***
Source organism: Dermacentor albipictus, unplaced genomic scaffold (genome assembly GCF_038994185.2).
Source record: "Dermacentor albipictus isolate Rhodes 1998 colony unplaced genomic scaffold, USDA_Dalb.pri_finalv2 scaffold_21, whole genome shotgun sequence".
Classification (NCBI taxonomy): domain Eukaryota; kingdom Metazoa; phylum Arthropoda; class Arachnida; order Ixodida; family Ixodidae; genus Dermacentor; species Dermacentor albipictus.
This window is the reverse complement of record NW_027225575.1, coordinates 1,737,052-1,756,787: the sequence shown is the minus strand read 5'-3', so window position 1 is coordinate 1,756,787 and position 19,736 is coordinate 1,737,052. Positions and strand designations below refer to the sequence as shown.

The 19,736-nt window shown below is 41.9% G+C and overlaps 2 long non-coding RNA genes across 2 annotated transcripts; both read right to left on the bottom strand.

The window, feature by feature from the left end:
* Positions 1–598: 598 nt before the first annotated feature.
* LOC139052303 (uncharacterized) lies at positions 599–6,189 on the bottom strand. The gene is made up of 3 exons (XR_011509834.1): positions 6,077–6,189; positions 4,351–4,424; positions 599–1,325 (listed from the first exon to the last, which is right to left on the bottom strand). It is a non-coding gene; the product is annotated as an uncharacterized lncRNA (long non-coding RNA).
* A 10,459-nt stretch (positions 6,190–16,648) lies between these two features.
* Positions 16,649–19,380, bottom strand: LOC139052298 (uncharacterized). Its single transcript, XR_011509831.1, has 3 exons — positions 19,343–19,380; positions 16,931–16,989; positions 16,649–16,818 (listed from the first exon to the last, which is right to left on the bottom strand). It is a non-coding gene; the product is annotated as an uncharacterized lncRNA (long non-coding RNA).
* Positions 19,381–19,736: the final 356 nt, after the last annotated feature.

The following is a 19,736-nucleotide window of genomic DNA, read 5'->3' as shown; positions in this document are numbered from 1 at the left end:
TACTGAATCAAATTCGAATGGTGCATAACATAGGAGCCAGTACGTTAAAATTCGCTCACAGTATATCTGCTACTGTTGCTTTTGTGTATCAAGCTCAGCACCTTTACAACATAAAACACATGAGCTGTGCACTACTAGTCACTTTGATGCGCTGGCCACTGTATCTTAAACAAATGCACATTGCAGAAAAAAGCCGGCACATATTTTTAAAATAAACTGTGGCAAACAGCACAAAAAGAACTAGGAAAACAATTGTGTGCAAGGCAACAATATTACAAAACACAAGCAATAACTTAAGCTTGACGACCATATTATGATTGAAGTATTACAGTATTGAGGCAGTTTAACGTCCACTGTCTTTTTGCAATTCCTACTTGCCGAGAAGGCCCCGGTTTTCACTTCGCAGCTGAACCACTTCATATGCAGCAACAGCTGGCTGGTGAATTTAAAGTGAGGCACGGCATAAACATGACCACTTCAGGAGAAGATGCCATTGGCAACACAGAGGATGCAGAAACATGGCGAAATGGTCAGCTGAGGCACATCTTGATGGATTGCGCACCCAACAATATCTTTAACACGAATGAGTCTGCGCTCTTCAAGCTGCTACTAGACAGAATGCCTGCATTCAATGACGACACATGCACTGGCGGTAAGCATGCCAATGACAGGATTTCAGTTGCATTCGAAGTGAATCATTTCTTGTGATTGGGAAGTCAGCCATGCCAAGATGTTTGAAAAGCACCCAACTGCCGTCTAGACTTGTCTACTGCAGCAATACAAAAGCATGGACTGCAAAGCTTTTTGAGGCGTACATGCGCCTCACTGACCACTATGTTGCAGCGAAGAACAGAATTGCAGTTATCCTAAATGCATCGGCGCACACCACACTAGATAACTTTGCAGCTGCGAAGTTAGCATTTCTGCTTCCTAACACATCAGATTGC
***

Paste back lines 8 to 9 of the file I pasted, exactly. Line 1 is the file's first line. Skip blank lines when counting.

* LOC139052303 (uncharacterized) lies at positions 599–6,189 on the bottom strand. The gene is made up of 3 exons (XR_011509834.1): positions 6,077–6,189; positions 4,351–4,424; positions 599–1,325 (listed from the first exon to the last, which is right to left on the bottom strand). It is a non-coding gene; the product is annotated as an uncharacterized lncRNA (long non-coding RNA).
* A 10,459-nt stretch (positions 6,190–16,648) lies between these two features.